Applications and Servers

A server represents a deployment unit in Namespace. Configuration for a server includes:

  • Build plan: how the server image is built.
  • Deployment and running configuration: arguments, environment variables, statefulness, replica count, etc.
  • Network configuration: how the server is exposed to other servers and the internet.


Namespace simplifies the process of building your servers. Instead of creating and maintaining a custom Dockerfile (which is also supported for complex cases), you can use one of the supported integrations (Go, Node.js or Shellscript at the moment, with Java, Python, and Ruby coming soon).

Integrations are simple to use and require no configuration in most cases but can be customized if needed (for example, you can choose a subdirectory with the sources within a package).


Servers are run as containers in Kubernetes. Under the hood, a deployed server is either a Kubernetes Deployment (for stateless servers) or a StatefulSet.

Servers can depend on each other, forming a dependency graph that can be deployed as a whole. Namespace fully manages the lifecycle of the deployed servers.


Servers can talk to each other and the outside world. This is configured via services. A service is an exposed port with a name and additional metadata that helps Namespace to forward it correctly. Besides the server itself, sidecars may also expose services.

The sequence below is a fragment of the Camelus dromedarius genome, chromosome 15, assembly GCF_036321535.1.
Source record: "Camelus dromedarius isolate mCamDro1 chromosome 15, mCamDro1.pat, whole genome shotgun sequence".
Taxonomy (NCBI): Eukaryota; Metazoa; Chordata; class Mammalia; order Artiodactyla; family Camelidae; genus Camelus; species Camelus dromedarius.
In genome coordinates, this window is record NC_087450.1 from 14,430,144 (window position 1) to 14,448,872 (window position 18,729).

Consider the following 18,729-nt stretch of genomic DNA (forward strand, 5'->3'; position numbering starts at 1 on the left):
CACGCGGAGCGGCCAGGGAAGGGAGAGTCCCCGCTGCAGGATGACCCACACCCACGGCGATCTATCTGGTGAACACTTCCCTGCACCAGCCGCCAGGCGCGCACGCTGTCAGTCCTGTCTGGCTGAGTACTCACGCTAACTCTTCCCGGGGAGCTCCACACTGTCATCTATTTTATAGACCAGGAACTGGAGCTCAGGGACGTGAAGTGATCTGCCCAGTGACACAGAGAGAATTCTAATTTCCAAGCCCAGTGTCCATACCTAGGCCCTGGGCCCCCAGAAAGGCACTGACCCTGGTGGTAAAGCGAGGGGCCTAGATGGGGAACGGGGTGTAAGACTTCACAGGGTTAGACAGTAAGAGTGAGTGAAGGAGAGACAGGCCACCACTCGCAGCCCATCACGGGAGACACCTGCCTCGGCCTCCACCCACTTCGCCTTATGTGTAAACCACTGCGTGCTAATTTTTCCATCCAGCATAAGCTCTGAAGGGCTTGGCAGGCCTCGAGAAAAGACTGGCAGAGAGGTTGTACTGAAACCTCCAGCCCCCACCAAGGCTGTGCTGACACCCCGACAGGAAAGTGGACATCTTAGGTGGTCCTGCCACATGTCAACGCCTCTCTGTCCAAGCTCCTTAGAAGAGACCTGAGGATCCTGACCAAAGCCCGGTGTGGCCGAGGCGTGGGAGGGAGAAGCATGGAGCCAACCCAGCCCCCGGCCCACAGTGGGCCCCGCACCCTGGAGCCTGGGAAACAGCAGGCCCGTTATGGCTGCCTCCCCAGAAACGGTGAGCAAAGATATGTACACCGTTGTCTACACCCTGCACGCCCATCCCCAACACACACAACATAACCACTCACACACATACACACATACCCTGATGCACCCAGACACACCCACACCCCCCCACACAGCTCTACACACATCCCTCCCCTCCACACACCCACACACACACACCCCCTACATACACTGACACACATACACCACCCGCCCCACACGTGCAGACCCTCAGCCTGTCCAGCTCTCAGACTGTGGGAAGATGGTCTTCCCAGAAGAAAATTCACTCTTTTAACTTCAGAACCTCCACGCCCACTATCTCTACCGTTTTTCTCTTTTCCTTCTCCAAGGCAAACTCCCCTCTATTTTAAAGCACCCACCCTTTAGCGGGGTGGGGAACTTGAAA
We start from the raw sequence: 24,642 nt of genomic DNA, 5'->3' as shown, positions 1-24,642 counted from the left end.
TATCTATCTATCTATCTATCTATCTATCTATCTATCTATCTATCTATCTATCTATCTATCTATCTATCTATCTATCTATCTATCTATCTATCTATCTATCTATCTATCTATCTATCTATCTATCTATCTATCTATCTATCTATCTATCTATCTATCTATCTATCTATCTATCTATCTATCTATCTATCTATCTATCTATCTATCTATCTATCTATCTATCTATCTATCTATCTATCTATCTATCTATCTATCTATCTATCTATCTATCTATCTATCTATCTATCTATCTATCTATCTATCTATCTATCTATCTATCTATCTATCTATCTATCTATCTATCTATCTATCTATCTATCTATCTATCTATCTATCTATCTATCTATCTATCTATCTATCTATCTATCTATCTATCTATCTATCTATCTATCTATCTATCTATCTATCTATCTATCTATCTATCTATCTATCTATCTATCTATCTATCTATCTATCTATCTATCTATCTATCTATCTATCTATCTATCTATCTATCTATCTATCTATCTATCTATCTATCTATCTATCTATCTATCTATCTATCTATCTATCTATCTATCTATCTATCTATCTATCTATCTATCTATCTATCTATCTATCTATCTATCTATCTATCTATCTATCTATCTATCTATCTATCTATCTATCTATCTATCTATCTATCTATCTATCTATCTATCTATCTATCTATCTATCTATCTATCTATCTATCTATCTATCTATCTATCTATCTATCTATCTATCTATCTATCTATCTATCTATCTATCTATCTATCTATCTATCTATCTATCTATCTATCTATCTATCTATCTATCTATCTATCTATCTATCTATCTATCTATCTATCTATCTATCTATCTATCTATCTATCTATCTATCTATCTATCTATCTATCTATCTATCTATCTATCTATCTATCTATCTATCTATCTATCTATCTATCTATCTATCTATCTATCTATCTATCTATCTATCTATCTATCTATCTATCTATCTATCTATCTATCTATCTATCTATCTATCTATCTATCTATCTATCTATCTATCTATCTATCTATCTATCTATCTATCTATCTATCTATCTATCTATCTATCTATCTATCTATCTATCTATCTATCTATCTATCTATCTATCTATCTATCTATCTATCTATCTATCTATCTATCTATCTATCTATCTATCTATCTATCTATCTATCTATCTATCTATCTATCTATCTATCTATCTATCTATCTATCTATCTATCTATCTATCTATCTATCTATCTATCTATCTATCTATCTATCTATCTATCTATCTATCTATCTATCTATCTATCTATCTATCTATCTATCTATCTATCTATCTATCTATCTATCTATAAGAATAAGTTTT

Intra-cluster communication

When a server depends on another server, Namespace can inject the address of the dependency as an environment variable using fromServiceEndpoint or read at runtime from the Namespace runtime config.

Public services

By default, a service is private and only available from within the cluster. Use ingress: true to make Namespace automatically generate and configure domains for the service on deployment (available only locally in dev environment, exposed to the internet in prod). Ingress can be further customized to expose a sub-path only.

Example of a server definition

server: {
	name: "go-server"
	// Build the Go code from the package root
	integration: "go"
	env: {
		// Pass an environment variable to the container
		MY_ENV: "value"
		// Inject the address of another server as an environment variable
		MINIO: fromServiceEndpoint: "namespacelabs.dev/anotherserver:service1"
	services: {
		webapi: {
			// The server exposes port 4000 as a public endpoint
			port: 4000
			kind: "http"
			ingress: true
			// The server readiness probe checks "/readyz"
			probe: http: "/readyz"
	requires: [
		// Dependency on another server.
		// The current server is deployed after the dependency (on the first
		// deployment) and the address of the dependency can be injected as
		// an environment variable or read from the Namespace config.